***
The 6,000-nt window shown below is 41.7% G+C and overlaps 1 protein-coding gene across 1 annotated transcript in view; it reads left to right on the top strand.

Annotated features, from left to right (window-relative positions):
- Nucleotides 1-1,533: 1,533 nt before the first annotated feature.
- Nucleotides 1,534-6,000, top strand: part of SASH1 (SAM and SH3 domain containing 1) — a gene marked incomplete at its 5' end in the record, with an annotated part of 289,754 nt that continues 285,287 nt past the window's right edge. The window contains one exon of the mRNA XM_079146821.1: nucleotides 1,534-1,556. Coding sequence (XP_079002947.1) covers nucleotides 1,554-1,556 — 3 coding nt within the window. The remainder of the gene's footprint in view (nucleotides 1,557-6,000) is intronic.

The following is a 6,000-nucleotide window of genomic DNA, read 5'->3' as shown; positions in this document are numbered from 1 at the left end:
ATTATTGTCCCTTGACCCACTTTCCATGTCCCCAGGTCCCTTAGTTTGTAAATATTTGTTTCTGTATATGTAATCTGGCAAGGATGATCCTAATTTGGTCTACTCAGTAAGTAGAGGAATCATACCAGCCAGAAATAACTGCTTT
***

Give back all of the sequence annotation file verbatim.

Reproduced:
The 6,000-nt window shown below is 41.7% G+C and overlaps 1 protein-coding gene across 1 annotated transcript in view; it reads left to right on the top strand.

Annotated features, from left to right (window-relative positions):
- Nucleotides 1-1,533: 1,533 nt before the first annotated feature.
- Nucleotides 1,534-6,000, top strand: part of SASH1 (SAM and SH3 domain containing 1) — a gene marked incomplete at its 5' end in the record, with an annotated part of 289,754 nt that continues 285,287 nt past the window's right edge. The window contains one exon of the mRNA XM_079146821.1: nucleotides 1,534-1,556. Coding sequence (XP_079002947.1) covers nucleotides 1,554-1,556 — 3 coding nt within the window. The remainder of the gene's footprint in view (nucleotides 1,557-6,000) is intronic.

The following is a 6,000-nucleotide window of genomic DNA, read 5'->3' as shown; positions in this document are numbered from 1 at the left end:
ATTATTGTCCCTTGACCCACTTTCCATGTCCCCAGGTCCCTTAGTTTGTAAATATTTGTTTCTGTATATGTAATCTGGCAAGGATGATCCTAATTTGGTCTACTCAGTAAGTAGAGGAATCATACCAGCCAGAAATAACTGCTTT